|Not Rich, Not Famous. . .|
Just as Vanity Fair was publishing an article in its February issue portraying Brown as a mecca for the offspring of the rich and famous (see page tk), Stanley Owocki '73, an associate professor and researcher in astrophysics at the Bartol Research Institute of the University of Delaware, was sending the BAM this tribute to his father, Chester Owocki. The story of the elder Owocki's cheerful sacrifices for his son's education are likely to resonate far more among alumni than the New York monthly's portrait of a jet-setting student body:
"My dad passed away recently. He was not a Brown alumnus, but he was proud that he had made it possible for me to attend such a prestigious university. Dad was smart enough to go to any college, but he grew up during the Depression in a Polish immigrant family, working in a bakery and scrounging for scrap metal to sell to junkers. His dream, he once told me, was to be a surgeon. Instead, he joined the Army, fought in two wars, and became an auto mechanic.
"My dad was always determined that his own children would have the resources to go to college. But his support went far beyond the financial. He often visited me during my years at Brown - to cheer with me at a football game, to lift my dejected spirits after a failed romance, to encourage me when I felt overwhelmed in my studies, to calm my frenzy during the campus-wide anti-war strike of 1970, and to proudly celebrate my graduation. Isaac Newton once said, `If I have seen farther than others, it is because I have stood on the shoulders of giants.' Dad was my giant.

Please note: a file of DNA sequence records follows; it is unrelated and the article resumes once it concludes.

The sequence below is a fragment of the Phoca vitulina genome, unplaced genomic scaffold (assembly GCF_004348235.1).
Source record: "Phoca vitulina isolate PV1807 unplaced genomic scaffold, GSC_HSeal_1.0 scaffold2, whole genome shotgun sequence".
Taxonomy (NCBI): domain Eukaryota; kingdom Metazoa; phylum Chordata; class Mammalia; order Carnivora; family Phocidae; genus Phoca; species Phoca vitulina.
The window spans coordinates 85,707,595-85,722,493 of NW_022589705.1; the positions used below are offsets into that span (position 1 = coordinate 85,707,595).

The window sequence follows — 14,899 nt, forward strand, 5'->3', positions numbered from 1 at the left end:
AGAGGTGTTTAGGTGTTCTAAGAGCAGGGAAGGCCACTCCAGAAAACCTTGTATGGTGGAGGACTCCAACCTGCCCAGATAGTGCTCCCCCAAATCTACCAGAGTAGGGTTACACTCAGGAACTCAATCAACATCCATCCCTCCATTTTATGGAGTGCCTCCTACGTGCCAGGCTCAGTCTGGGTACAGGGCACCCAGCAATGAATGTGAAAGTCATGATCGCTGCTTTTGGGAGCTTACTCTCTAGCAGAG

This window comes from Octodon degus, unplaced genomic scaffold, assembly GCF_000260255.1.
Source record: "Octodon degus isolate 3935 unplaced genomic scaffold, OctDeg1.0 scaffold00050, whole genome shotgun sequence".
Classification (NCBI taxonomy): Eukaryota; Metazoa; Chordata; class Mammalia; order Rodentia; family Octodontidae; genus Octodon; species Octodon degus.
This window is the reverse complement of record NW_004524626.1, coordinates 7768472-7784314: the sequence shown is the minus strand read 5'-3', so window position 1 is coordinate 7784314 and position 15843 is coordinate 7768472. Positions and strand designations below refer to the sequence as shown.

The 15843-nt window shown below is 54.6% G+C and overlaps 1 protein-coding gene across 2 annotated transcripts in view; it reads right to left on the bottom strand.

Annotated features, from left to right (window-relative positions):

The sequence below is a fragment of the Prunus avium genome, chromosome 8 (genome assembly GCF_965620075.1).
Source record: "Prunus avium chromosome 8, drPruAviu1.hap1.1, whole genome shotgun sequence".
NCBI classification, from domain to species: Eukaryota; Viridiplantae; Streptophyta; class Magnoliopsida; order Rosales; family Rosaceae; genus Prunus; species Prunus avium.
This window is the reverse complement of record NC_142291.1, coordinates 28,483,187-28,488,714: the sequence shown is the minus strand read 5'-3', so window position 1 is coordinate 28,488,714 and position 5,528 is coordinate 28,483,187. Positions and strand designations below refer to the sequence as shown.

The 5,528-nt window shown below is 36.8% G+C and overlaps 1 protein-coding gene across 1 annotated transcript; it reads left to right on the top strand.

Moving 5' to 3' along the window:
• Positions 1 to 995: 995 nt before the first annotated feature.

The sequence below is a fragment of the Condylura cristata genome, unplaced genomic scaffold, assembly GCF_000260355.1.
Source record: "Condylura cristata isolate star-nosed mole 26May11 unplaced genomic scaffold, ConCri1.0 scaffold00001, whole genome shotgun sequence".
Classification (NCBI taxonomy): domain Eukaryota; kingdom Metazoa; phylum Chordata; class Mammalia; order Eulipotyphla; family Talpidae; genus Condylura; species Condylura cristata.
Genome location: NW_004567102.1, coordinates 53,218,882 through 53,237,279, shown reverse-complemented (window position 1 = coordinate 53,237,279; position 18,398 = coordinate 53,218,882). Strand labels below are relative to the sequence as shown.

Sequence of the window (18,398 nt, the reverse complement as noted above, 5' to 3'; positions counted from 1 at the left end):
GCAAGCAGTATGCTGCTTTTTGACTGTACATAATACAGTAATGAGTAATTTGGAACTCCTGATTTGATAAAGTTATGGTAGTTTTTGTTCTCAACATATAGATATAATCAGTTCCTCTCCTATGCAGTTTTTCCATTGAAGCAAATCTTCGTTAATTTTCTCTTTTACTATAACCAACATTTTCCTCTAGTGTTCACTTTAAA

"As I dressed to attend my father's wake, my mother urged me to wear his old overcoat, one that he hadn't worn in decades. At first I resisted, but then I reluctantly put it on. I reached into the pocket and felt some sort of card. Pulling it out, I saw that it was a ticket for the 1969 Brown freshman parents day, when Dad had come up to attend a luncheon and football game. Like an artifact in a time capsule, that card had sat in the pocket of his overcoat for twenty-eight years.
"After all those years, I felt as if I was standing once again on my dad's broad shoulders. Once again, I was basking in his pride, companionship, and love."